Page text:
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I Wasn't Ready to Be a Dad

I Wasn't Cut Out to Be a Father, but I Eventually Found My Way

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Last week, my wife and I celebrated our ninth wedding anniversary. We were on our annual Summer beach vacation with her family, and her parents graciously offered to watch our kids, ages 5 and 8, while we went out for a much-needed date night. We took the opportunity to explore a couple of new additions to our favorite vacation area, have some laughs, and talk about the crazy adventure that has been our lives during the last nine years — especially when it concerns our kids.

You see, we didn't have long to wade in the bliss of our newlywed status before we jumped directly into the parenting pool. We returned from our wonderful, two-week honeymoon driving the coast of California feeling like nothing could shake us. Exactly four short weeks later, we were proven wrong when we found out we had returned to our Chicago condo with more than some amazing wine and a few extra carb and cocktail-induced pounds. We were expecting a baby; she was born nine months and three days after our wedding.

I was 28 years old and the only one of my best friends who was even married, let alone a father. I wasn't cut out to be a good owner to the dog my wife had adopted before we met, let alone care for an actual human baby. As much as I loved my daughter — and that love was, without a doubt, real and powerful — I also resented what she had done to my marriage, my sleep schedule, and my sex life. I missed the fun, carefree, well-rested person I had married such a short time before; my wife was now exhausted and so overwhelmed by our daughter's constant needs that she had no time or energy for mine. I wondered if I would ever be a priority again.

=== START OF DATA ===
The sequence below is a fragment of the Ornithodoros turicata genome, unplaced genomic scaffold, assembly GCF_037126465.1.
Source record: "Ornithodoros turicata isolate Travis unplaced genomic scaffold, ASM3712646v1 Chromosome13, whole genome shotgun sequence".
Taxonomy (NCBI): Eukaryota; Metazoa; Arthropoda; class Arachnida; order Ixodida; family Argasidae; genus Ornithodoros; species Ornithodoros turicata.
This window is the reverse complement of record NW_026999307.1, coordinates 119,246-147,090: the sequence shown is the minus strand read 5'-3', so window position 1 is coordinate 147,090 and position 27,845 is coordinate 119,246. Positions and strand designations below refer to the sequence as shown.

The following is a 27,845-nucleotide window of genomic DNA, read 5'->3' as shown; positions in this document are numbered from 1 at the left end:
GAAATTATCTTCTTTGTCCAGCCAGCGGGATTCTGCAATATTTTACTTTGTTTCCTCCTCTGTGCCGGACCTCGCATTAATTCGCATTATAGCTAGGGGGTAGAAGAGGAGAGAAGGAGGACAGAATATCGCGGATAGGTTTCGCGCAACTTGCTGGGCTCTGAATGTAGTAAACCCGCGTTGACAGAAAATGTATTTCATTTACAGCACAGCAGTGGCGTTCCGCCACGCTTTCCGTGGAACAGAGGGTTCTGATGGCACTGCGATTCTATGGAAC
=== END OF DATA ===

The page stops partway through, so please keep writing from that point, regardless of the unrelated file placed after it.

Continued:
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We were on different pages — she in mommy mode; me in a wtf happened to my life spiral — and so we fought . . . a lot. I'd complain that I wasn't getting the attention and affection I needed from her; she'd explain that the easiest way to get what I wanted would be to help more with the baby and household responsibilities. We pretty much had this same argument for years: through the addition of a second child to our family, through moving to new towns and the buying and selling of two houses, through seeing our first born off to kindergarten.

I had been going through the admittedly difficult motions of being a good father and provider for years, but I hadn't really embraced the role. As much as I love both of my children, parenting still felt like something that had been thrust upon me instead of a choice I'd consciously made. My kids definitely bought my "happy dad" act, but my wife saw right through it (not surprising since I directed a lot of my anger and resentment at her), and eventually, she'd had enough. If I wanted my marriage to survive — and I really did — things needed to change, starting with the parenting narrative I had created for myself.

My kids weren't just two humans I had to deal with, they were amazing little creatures who made me laugh and were full of energy and love. They deserved a father who was excited to be theirs. And with time and work — and yes, some professional help to sort through my own childhood and anxiety issues — I became that guy. Not surprisingly, not only did my own happiness increase, but my marriage got a hell of a lot better, too. I was finally acting like my wife's parenting teammate and not just a reluctant babysitter.

At our anniversary dinner, we started talking about our transition from young, selfish adults to the pretty good parents and partners we've worked to become. "Did you have to really try to make that change?" I asked her. She said that it had come pretty naturally to her (she had grown them in and fed them from her body for a combined four years, she pointed out), but then she turned to me. "I know it took you longer to get here," she said. "And it's okay. You're here now." Maybe I wasn't cut out to be a parent, and maybe you weren't either, but that doesn't have to be the end of the story. Believe me, for your own sake, don't let it be.

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